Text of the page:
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Kelsa Mendoza

 Kelsa Mendoza is the copy editor at the Daily Lobo. She can be reached at or on Twitter at @kelsar4in.

Ask the Eds - relationship

Ask the editors: How do you show love to your loved ones?

  With another Valentine's Day week coming to a close, we find chocolate wrappers tossed in trash cans and roses slowly drying under the sun. Six editors at the Daily Lobo came together to reflect on how we show love to those around us.  Time shared over a meal  As someone whose primary love language is quality time, I let the people in my life know that I love them by existing around them as much as I can. Having the ability to exist in the same space as another person without feeling anxious, performative or uncomfortable is precious. 


Local authors went interstellar in 2023

2023 was a big year for bookworms everywhere. This year concluded strongly with a plethora of bestsellers worldwide, and with some true gems from local New Mexican authors. Sci-fi lovers were indulged with new unique titles from local authors Sarena Ulibarri and Ness Brown who crafted stories about the extraterrestrial and other space oddities. Both have had success in publication and have plans to expand their authorship in the future, they said.  Ulibarri, a University of New Mexico alumna, has been publishing since 2012 and released two books in 2023. She published her novel “Steel Tree” in December – a sci-fi retelling of the Nutcracker.

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Opinion: Colleen Hoover’s ‘It Ends With Us’ film adaptation incoming amidst criticism

Trigger warning: Sexual assault, abuse  A film adaption of Colleen Hoover’s 2016 novel, “It Ends With Us,” is being released in June, 2024. Due to the themes she flimsily depicts in her novels and the glorified ways in which she chooses to portray them, I am dismayed by the choice of bringing it to the big screen.  The book made it to #1 on the Publisher’s Weekly adult list in 2022 and sold over 1,000,000 copies. In 2023, it became the second best-selling novel of the year. Hoover is a particularly unique case because she forewent traditional marketing plans and gained her demographic when TikTok users elevated her work several years after it was published.

The Indigenous Library

The Indigenous Nations Library Program offers education and community

Located on the second floor of Zimmerman Library, the Indigenous Nations Library Program is a service point for the University of New Mexico community that empowers Indigenous students. The space provides a safe learning environment, culturally relevant information services, Indigenous scholarship opportunities and social gatherings, according to the INLP webpage. Janice Kowemy (Laguna) — who manages the space for INLP — offers research assistance and resources on Indigenous topics.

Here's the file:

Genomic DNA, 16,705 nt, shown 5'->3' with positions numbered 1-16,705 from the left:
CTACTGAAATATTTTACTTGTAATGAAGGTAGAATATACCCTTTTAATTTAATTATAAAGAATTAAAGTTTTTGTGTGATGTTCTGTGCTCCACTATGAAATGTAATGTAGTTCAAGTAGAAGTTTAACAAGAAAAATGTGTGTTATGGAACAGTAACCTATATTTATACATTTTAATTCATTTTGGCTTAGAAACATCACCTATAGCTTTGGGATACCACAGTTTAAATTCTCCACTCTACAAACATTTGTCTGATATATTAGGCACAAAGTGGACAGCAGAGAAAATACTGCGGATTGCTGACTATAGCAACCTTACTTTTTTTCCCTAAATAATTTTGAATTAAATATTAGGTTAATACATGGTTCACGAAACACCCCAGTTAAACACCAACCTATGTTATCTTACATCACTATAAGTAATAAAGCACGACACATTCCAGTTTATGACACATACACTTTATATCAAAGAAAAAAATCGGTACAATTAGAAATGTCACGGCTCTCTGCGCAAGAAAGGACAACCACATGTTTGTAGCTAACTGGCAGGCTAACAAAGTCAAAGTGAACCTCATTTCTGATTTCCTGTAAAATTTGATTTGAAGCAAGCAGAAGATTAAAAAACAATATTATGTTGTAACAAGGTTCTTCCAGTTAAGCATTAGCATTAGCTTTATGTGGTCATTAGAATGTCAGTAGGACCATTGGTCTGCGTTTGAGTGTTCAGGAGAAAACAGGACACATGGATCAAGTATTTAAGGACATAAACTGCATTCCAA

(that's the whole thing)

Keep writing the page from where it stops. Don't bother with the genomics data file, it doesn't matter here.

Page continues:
Bond photos

Eight bonds on the ballot for city maintenance

On this year's ballot, there are a total of seven municipal General Obligation Bond questions alongside one college bond question. If any of the G.O. Bonds are passed, money from the city's property tax revenue will be put toward that particular set of capital improvement projects or city maintenance. The approval of bonds will not cause property taxes to increase, however if a bond is not passed, it could cause a small decrease in property taxes with a $3.80 decrease a month for a home valued at $150,000. The team at the Daily Lobo has broken down what these bonds mean to give voters context on the projects at hand as they step into the voting booths this November.

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Books on the Bosque introduces local authors to the community

María Dolores Gonzales said that her book, written in Spanish, English and Spanglish, was put on the shelves independent of publishing firms. The literary community in Albuquerque is very rich, Gonzales said, but the community often lacks diverse representation. Gonzales – a retired UNM professor – attended Books on the Bosque’s local author palooza on July 15. She taught within the Spanish and Portuguese department before authoring “Atop the Windmill I Could See Forever” – a bilingual memoir that details her childhood in the southwest. “I’m trying to see – where is the Hispanic community? Where are the Hispanic writers? Where are the Latino writers? I think that is a big void in the literary world,” Gonzales said.

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Albuquerque woman turns 106

  With a 50% chance of living past 106, according to a 2018 study from the journal Science it is an opportunity to meet an individual who has lived over a century. Catherine Kunz – born in 1917 – was able to celebrate her 106th birthday on June 15, 2023. The community at her assisted living facility gathered on her special day to give her birthday wishes and share cake. On it, her age was written in white frosting calligraphy. Sara Mendoza – the daughter of a resident at the living facility – brought the cake for Kunz. “I ordered the cake through Albertson’s and they had to call me to make sure they were really writing 106, and that it wasn’t some sort of typo,” Mendoza said.

Betsy James

UNM professor publishes homegrown nonfiction novel

After writing primarily fiction novels and children’s books, Betsy James – University of New Mexico professor, author, and illustrator – released her nonfiction book, “Breathing Stone: Living Small in a Southwest Village” on May 30, 2023.  “This book is kind of a departure for me because I’ve always written fiction,” James said. “My departure to nonfiction started from a very writerly practice … Sometimes I say ‘I write like ducks quack.’ Writing is very second nature to me.” 

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